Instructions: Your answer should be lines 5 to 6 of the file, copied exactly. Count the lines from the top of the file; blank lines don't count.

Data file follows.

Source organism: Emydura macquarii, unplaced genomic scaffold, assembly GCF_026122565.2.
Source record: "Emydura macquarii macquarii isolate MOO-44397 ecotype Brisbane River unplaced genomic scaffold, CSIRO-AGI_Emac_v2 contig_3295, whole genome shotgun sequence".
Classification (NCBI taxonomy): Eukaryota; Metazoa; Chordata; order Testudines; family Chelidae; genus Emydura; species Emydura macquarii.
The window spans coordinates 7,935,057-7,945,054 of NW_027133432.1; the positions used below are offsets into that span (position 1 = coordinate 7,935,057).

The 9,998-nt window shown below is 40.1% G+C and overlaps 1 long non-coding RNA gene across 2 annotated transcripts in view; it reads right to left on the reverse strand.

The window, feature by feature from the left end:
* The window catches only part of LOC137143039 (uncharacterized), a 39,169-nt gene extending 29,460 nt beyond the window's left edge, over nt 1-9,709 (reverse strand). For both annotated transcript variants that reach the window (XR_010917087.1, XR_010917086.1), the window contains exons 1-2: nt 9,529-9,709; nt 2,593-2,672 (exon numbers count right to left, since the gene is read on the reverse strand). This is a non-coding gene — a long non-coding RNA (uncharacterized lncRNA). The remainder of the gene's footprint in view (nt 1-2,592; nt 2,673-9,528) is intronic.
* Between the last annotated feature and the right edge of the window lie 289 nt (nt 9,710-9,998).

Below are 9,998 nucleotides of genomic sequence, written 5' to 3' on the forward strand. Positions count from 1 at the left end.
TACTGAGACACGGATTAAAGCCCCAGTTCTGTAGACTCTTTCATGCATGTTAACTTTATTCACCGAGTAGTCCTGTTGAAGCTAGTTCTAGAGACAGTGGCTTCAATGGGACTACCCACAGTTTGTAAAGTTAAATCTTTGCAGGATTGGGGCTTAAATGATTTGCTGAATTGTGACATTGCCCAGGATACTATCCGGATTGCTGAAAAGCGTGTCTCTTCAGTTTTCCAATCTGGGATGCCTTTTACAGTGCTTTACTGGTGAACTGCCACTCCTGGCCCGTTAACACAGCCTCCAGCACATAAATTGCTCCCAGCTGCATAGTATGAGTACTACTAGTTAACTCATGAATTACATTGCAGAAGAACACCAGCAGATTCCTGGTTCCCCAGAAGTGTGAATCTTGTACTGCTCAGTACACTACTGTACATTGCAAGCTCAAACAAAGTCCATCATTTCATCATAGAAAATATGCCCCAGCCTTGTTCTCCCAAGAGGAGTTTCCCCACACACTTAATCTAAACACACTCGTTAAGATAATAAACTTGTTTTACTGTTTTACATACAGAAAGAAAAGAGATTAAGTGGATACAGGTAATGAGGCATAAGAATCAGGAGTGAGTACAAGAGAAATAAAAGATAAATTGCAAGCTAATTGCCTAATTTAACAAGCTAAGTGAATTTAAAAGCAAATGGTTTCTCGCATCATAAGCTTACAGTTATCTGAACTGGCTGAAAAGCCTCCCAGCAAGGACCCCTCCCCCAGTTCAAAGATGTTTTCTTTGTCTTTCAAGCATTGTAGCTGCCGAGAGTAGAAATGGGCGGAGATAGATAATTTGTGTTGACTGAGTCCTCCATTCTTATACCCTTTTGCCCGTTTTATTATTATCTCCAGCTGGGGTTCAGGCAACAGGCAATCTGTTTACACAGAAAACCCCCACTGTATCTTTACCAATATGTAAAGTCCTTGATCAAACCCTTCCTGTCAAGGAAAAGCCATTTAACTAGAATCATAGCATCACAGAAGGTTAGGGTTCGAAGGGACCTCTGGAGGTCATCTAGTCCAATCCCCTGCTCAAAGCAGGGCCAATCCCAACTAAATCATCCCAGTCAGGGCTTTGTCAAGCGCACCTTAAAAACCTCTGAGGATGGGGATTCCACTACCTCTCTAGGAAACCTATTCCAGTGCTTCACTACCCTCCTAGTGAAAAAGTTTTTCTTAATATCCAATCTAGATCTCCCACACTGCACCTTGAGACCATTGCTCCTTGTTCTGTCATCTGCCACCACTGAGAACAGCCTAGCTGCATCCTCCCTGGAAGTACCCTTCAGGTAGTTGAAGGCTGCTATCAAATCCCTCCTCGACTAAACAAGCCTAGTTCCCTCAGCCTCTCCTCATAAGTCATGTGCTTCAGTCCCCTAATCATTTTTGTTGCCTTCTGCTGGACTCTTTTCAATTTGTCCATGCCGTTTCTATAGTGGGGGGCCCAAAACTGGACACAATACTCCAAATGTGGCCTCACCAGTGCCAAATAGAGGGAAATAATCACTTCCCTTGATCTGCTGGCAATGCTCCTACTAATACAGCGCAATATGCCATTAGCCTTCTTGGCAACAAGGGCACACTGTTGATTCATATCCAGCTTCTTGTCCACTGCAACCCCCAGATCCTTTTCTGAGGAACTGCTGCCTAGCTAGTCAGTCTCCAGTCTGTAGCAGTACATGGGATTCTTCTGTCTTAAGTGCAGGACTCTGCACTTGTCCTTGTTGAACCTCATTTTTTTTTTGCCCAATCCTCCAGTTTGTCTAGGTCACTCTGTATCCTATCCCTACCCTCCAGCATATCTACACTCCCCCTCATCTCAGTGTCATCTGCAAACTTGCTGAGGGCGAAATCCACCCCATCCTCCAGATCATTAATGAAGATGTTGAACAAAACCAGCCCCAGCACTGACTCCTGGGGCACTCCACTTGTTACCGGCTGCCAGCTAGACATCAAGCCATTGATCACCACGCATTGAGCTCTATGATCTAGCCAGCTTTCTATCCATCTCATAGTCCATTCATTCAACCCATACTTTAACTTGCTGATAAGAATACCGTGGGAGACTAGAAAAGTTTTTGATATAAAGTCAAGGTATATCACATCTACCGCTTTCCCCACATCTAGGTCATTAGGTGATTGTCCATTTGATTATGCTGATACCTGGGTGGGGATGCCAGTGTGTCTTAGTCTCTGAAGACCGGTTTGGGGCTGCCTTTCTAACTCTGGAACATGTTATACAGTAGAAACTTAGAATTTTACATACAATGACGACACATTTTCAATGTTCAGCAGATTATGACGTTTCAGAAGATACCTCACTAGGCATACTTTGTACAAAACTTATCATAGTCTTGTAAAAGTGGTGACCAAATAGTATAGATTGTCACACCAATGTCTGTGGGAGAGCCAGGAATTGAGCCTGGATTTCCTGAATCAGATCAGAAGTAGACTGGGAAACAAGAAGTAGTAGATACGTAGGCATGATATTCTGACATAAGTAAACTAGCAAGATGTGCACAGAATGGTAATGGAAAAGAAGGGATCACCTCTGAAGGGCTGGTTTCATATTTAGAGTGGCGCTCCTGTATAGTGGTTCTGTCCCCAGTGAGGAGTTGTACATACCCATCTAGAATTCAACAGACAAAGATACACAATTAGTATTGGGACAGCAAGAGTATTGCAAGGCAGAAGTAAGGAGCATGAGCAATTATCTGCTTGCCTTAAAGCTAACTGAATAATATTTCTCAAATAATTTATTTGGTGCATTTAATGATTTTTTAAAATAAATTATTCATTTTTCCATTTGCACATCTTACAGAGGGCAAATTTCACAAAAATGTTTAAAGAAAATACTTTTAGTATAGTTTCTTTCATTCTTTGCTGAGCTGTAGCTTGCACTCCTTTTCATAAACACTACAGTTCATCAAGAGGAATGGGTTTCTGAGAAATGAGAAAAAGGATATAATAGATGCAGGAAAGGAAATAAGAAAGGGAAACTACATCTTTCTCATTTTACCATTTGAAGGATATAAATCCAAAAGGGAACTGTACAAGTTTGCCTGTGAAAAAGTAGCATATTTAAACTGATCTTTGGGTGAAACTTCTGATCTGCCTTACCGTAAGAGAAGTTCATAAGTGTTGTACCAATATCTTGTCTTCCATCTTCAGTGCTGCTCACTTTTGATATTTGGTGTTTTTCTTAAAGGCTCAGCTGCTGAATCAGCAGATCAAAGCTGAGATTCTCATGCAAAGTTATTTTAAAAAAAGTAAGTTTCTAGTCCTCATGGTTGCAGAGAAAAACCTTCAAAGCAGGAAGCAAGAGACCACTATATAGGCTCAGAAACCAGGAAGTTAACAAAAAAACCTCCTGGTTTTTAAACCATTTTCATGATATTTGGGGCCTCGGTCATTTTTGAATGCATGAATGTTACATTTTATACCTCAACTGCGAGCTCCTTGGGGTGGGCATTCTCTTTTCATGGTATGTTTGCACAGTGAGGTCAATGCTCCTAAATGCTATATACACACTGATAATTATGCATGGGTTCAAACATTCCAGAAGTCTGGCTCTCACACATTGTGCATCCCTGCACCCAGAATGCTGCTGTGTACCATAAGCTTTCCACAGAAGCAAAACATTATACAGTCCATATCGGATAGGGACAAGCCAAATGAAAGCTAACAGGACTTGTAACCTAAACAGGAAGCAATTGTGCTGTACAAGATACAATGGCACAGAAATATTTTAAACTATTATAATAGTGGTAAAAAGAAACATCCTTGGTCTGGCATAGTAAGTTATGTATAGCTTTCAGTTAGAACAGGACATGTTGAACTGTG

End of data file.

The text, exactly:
The 9,998-nt window shown below is 40.1% G+C and overlaps 1 long non-coding RNA gene across 2 annotated transcripts in view; it reads right to left on the reverse strand.

The window, feature by feature from the left end: